"What a Show! ...What a  set-up. It's great!

  This whole thing is mind-blowing."

       ~ Bill Gates, Microsoft CEO 

"Fan - f---ing - tastic!  Everything was perfect, spot-on!"

~ Steve Balmer, Microsoft Executive Vice President of Sales and Support


What better way to show how fun, and easy Windows95 was than to have Bill Gates demonstrate to irreverent computer novice and late night talk show host Jay Leno how cool Windows95 really is.  A TV star who knew almost nothing about computing, sharing the stage with a computing great who knew almost nothing about television. It was a match made in heaven.

Besides the humor of these two guys playing off each other, there were live video cutaways to Jay testing out new Windows95 software in the WIN95 product Pavilions: video roll-ins from large corporate beta testers such as Ford, Sprint and Dow Chemical. A live satellite demonstration of the new Microsoft Network from Paramount's Great America amusement park outside San Francisco where Microsoft was having one of a multitude of regional launch celebrations.

Even Microsoft's Win95 development team and the stage itself become players as the stage split and the entire back wall cascaded to the ground at the end of the show, revealing the 500 members of Windows95 development team, the Product Pavilions and Expo beyond.
The event was a cross between a High Tech Expo and a Carnival, with the inclusion of a playful "Midway Area" designed to let people simply have fun. It was here and in the pavilions where launch attendees experienced Windows95 and related products hands-on.

It took more than 20 days and a crew of over 200 to set up and strike The Launch which was directed by a production team who worked on-site from a series of office trailers.

It's difficult to collapse months and months of work into one ten hour time frame, but in the end that's what Launch Day boiled down to. The days leading up to the event were non-stop for the entire production team, scurrying to and from the various pavilions amidst the crackle of walkie-talkies, working out technical details in the main tent, holed up for long hours in office trailers and broadcast trucks behind the Launch Site, and waiting for the port-o-potties to be pumped out.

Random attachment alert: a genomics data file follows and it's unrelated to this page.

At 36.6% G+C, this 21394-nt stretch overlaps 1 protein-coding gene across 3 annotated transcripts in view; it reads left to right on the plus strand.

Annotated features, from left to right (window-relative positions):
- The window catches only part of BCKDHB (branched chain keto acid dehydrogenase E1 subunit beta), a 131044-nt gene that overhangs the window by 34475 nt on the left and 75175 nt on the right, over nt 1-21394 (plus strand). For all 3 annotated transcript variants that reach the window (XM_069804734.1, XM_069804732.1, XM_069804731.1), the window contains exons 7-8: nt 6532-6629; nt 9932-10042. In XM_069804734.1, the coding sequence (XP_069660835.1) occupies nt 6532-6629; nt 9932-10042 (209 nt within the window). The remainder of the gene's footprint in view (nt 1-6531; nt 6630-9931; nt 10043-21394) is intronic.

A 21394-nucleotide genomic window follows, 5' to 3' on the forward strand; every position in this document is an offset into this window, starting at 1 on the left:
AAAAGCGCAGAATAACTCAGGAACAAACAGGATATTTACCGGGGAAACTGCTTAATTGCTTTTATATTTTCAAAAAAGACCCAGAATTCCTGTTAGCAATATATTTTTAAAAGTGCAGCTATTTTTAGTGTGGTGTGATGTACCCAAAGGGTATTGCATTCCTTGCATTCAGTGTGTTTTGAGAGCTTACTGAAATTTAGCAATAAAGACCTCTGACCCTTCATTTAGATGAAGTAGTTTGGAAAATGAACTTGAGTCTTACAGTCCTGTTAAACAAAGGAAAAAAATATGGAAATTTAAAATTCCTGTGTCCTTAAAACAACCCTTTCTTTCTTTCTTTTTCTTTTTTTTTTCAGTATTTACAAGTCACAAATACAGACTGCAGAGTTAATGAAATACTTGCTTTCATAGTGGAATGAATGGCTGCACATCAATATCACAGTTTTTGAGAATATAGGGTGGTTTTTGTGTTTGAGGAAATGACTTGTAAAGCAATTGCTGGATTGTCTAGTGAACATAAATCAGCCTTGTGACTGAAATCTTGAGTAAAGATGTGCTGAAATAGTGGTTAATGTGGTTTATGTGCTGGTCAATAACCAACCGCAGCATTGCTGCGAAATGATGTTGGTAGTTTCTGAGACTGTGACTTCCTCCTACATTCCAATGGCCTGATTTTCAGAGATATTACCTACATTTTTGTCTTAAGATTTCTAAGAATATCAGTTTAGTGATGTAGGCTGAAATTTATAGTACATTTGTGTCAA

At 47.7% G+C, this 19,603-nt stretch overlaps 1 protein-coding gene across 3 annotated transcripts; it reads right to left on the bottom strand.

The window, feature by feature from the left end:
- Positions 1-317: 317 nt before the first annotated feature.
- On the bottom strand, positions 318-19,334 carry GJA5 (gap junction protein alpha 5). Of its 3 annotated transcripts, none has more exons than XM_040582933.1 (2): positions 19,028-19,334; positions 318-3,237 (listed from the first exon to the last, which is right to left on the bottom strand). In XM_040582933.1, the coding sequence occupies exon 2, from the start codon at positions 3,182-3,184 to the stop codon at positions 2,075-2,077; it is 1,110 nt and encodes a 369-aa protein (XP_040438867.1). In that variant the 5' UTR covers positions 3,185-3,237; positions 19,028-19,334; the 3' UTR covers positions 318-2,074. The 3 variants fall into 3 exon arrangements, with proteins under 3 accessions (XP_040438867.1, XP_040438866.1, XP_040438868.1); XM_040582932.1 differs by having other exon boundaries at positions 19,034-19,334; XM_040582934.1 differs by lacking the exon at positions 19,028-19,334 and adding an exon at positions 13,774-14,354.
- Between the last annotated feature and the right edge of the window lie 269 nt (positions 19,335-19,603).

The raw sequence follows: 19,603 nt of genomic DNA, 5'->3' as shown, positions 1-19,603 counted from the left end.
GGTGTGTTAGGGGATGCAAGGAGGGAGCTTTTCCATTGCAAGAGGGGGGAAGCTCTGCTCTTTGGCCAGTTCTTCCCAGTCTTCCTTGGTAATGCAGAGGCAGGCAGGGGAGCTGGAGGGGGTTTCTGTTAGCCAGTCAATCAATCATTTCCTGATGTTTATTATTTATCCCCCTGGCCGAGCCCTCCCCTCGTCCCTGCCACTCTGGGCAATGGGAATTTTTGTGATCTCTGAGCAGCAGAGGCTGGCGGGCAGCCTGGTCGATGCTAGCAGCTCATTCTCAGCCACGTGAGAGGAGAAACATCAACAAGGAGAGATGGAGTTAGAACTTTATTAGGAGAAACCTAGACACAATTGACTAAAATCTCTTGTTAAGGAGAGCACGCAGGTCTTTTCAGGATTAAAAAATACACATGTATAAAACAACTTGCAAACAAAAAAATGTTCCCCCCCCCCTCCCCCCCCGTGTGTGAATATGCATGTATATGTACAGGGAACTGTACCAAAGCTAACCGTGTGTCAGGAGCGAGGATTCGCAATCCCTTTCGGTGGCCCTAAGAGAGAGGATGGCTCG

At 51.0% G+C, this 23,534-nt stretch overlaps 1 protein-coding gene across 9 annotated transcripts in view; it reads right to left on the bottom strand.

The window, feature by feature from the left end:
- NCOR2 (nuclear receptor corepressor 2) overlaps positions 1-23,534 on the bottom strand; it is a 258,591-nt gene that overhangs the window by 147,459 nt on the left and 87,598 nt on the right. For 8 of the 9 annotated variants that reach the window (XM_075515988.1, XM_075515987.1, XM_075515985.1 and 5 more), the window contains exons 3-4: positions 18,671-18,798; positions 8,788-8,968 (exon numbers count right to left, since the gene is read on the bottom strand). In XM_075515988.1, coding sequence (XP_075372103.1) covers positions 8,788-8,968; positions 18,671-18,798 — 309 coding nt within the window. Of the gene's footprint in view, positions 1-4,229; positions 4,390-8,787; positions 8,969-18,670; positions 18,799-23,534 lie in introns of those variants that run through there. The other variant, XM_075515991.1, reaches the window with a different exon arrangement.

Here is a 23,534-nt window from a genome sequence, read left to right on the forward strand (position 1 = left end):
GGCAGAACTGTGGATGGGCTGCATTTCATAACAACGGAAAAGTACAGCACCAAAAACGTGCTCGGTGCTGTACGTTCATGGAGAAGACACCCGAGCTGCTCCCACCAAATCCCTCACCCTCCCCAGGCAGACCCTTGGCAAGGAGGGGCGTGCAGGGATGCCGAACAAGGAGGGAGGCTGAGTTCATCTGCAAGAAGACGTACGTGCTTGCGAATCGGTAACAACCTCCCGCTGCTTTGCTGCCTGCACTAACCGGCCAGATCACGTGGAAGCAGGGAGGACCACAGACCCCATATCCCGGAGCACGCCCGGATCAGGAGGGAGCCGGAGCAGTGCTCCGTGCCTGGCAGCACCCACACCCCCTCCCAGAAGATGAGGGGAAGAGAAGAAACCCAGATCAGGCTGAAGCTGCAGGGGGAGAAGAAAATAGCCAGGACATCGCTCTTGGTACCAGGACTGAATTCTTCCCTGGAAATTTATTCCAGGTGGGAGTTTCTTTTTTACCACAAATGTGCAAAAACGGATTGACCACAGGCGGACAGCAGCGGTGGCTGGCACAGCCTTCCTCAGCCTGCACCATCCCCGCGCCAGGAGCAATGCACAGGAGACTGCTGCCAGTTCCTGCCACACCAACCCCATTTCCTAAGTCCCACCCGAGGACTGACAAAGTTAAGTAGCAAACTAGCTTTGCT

In the main tent, rehearsals with Bill Gates and Jay Leno had moments of hysterical laughter and moments of dread and loathing. In rehearsal, entrances were missed, electronic graphics were revised again. But considering that five months of work for a seven-camera broadcast were condensed into less than five hours of rehearsal, things went exceedingly well. Sure, Bill changed his script right up to the last moment and Jay rewrote some of his jokes. But the ideas worked. The videos looked great. The stage was elegant. The celebration broadcast was set.

The morning of August 24, 1995 was clear and bright. A smattering of perfect, billowy clouds punctuated the sky, an exact replica of the Windows95 theme graphic - Start button against blue sky with clouds.

At the final run through that morning, technical glitches melted away. The chemistry between Bill and Jay was gelling beautifully. Jay continued to fine tune his gags. Bill's delivery was clicking. The satellite count down started, and at 11 am, the show began.

Like magic, Bill and Jay played off each other perfectly. The broadcast came off without a hitch. The live hook-up to Great America came and went flawlessly. Everything received thunderous applause, even from an audience jaded by nearly three years of waiting and hype.

On cue, the back wall cascaded to the ground, revealing 500 cheering WIN95 developers, the Rolling Stone's "Start Me Up" theme music kicked in, and the stage parted as Bill Gates cheered the developers, inviting everyone to go outside to the pavilions to experience Windows95 for themselves.

It was a win-win moment for everyone - not to mention a standing ovation for the WIN95 Development team and the finale of the show.

And judging by press coverage of the event and the kudos that flooded in about the "biggest consumer product launch in history," success is an understatement.


Steve Balmer, Microsoft's Executive Vice President of Sales and Support called the event:

       "Fan - f---ing - tastic!... Everything was perfect, spot-on!"

Bill Gates himself was pretty darn enthused:

      "What a Show"

      "What a set-up. It's great. This whole thing is mind-blowing."


of Windows95
by Bob Johnson

Photos by Matthew Lawrence

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